To help address this issue, we're developing the real-time quality assurance (RTQA) framework. RTQA is an open-source plugin framework for Jupyter-based IDEs that provides code feedback to developers and data scientists in real-time during the development or experimentation phases. This feedback includes warnings about outdated dependencies, security vulnerabilities, suboptimal configurations, and performance bottlenecks — allowing IDE users to catch bugs long before their code reaches the QA phase. RTQA is also designed to be easily extensible, meaning software engineering researchers can quickly develop, trial, and gather feedback on the latest innovations in real-time code analysis. In this session, we will discuss the architecture of RTQA, demonstrate its latest features, and show attendees how they can use and contribute to the framework.


Thursday August 18, 2022 15:30 - 15:55 EDT
Conference Auditorium

16:00 EDT

Computational Thinking for Creatives
Getting people to think about computation is just as important as teaching coding. At work I started a coding basics series for creative designers for our own digital transformation strategy. I realized that if I don’t explain to people about computational thinking then then coding won’t make much of a difference to them. This talk will review how a group of designers with zero coding experience were brought into computational thinking and how that enabled them to use coding in their projects. Outline: * What is computational thinking * Why understanding computational thinking can help coding problem solving * How to bridge the gap of learning to code for creatives like designers * Establishing the thought process of sequential problem solving * Prepare people to understand how to abstract problems down into steps * Use visual aides and diagrams to help visual learners understand key concepts of computational thinking * Leading from abstractions to problem solving with simple patterns *With patterns people can build the basis for creating algorithms * Case study of how HMC Architects used computational thinking and learning * Company wide training for designers of diverse backgrounds * Goals of creating training to learn to code while being mindful of different learning styles * The results including how people were able to get a handle on coding due to computational thinking * Review Key points and lessons learned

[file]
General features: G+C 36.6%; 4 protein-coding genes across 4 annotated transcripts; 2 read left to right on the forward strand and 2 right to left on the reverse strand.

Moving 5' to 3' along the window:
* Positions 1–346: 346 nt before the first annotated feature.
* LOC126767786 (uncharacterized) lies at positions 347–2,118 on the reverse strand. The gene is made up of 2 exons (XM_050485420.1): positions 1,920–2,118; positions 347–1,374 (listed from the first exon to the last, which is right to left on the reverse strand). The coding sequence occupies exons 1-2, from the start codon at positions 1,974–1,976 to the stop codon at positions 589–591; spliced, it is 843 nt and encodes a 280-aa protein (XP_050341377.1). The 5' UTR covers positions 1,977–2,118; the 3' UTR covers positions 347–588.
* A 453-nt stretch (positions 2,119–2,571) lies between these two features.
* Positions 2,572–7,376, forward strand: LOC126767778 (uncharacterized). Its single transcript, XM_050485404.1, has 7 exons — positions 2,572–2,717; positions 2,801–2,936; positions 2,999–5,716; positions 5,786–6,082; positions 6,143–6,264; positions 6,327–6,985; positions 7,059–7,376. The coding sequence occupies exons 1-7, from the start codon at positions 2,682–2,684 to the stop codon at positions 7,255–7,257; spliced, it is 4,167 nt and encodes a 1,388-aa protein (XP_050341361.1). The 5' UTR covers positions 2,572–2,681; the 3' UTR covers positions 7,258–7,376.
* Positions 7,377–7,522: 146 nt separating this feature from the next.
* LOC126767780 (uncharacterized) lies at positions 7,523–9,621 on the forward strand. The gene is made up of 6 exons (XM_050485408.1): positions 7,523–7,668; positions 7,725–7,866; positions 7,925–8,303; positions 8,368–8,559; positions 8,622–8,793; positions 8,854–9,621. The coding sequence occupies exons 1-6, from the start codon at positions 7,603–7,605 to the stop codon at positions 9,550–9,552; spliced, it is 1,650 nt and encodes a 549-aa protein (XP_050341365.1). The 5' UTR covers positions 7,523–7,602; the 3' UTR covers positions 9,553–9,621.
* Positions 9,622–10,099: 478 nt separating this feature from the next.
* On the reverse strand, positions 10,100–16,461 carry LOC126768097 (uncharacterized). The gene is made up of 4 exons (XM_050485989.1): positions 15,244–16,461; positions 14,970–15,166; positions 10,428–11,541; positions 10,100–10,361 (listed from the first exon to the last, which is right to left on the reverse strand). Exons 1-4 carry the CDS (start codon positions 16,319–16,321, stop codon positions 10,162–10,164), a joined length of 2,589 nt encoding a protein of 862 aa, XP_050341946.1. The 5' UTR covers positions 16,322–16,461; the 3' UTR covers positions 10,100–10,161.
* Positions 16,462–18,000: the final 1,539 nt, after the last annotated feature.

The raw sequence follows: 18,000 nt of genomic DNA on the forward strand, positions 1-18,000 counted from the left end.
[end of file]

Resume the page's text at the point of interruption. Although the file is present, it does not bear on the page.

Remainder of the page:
avatar for Tadeh Hakopian

Tadeh Hakopian

Developer, HMC
Tadeh is a developer and designer in Architecture (buildings not computers). He has been a course author, trainer and open source contributor. Over the years he has taught other designers the value of coding and automation and wants to continue to spread that message to as many people... Read More →

Thursday August 18, 2022 16:00 - 16:25 EDT
Conference Auditorium
Friday, August 19

10:30 EDT

Prod-like Integration Testing for Modern Java
Integration testing is a new challenge for developers to validate functionalities, features, and business requirements in a local development environment as it works exactly the same as the production using databases and messaging brokers based on containers and Kubernetes. It can be also a big roadblock to accelerating the inner and outer loop development lifecycle. To solve this challenge, you might think of Testcontainers, a framework to provide common lightweight test services like databases that can run on a container engine. But, developers still need to inject particular code and configurations into applications for enabling Testcontainers. What if the Java framework offers an out-of-the-box feature that automatically starts containers for the integration tests and developers don’t even need to configure anything since the container(e.g., Postgres, Kafka) is automatically wired to the cloud-native microservices. In this talk, we will explore Quarkus Dev Services for prod-like integration testing as well as live coding development while developers implement cloud-native microservices for PostgreSQL transactions and Kafka integration automatically with zero configurations.